North American banks market caps rose 8.6% since my last ranking on September 3, 2013, underperforming the S&P 500 Index (+10.4%) during the same period. U.S. banks rose in line with the U.S. market with a 10.2% gain but Canadian banks advanced only 4.0% in U.S. dollars as the loonie lost 4.3%.
Gains were fairly uniform among banks. Morgan Stanley (+18.4%) and BB&T (+2.9%) were the only real outliers since September 3rd.
Canadian banks continue to dominate on Price to Book Values but U.S. money centers closed some of the huge gap during the last 12 months. Four of the 11 U.S. banks ranked here still trade below book value. BAC continues to trade at the lowest P/BV at 0.76x.
Canadian banks also dominate on Price to Tangible BV. Only one U.S. bank (C) still trade below TBV, a far cry from USB and most Canadian banks which sell around 3x TBV.
Price to Book valuation must always be analyzed against return on book to have some meaning. Five of the six Canadian banks earn a ROE (2014e) of more than 15% (BMO at 14.4%) with an average of 17.0% (17.9% last September, 17.6% last March). The U.S. banks’ average expected ROE is 9.8% (9.7% last September, 9.4% last March). Excluding USB (15.2%), the remaining 10 U.S. banks are expected to earn a ROE of 9.3% (9.1% last September, 8.8% last March), still substantially less than the return enjoyed by Canadian banks even though the gap is slowly declining.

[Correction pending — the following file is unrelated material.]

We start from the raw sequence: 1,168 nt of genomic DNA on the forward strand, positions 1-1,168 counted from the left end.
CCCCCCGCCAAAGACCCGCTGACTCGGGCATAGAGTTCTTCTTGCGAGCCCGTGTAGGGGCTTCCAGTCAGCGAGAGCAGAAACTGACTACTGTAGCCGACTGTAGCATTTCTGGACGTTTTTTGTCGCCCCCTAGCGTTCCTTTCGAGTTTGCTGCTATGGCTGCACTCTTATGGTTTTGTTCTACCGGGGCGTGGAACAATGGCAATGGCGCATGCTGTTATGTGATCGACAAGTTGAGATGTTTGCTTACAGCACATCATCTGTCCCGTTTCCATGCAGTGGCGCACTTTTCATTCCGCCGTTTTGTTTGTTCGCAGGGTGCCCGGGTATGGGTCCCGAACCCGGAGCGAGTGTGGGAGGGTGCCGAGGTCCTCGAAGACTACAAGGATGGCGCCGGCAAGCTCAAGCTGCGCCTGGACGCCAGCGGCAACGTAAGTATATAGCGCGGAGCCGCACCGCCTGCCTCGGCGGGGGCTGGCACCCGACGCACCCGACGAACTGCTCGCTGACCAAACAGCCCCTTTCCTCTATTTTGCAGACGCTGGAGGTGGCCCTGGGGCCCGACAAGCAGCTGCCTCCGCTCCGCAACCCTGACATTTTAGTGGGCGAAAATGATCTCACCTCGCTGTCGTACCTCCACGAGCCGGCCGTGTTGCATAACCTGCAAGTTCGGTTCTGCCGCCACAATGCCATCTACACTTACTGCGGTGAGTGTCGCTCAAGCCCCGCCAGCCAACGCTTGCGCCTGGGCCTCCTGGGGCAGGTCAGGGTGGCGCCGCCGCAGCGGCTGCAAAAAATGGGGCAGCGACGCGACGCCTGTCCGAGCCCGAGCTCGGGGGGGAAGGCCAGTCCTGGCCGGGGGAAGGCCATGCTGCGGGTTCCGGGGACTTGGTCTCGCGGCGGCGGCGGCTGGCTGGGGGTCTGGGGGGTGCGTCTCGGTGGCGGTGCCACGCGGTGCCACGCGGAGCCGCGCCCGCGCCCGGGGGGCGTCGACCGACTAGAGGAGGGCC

One of the better ways to evaluate bank stocks is to correlate ROE with P/BV. The chart below plots the 17 North American banks surveyed on that score. For example, even though BAC looks cheap on its P/BV of 0.76x, its low expected ROE justifies its low valuation relative to its peers. Contrary to September 2012, BAC is not undervalued relative to its peers on the basis of expected 2013 ROEs.
JPM and USB remain the only big outliers on each side of the regression line. Here are the September 2013 and the March 2013 charts for comparison:
All previous rankings going back to May 2009 can be seen here.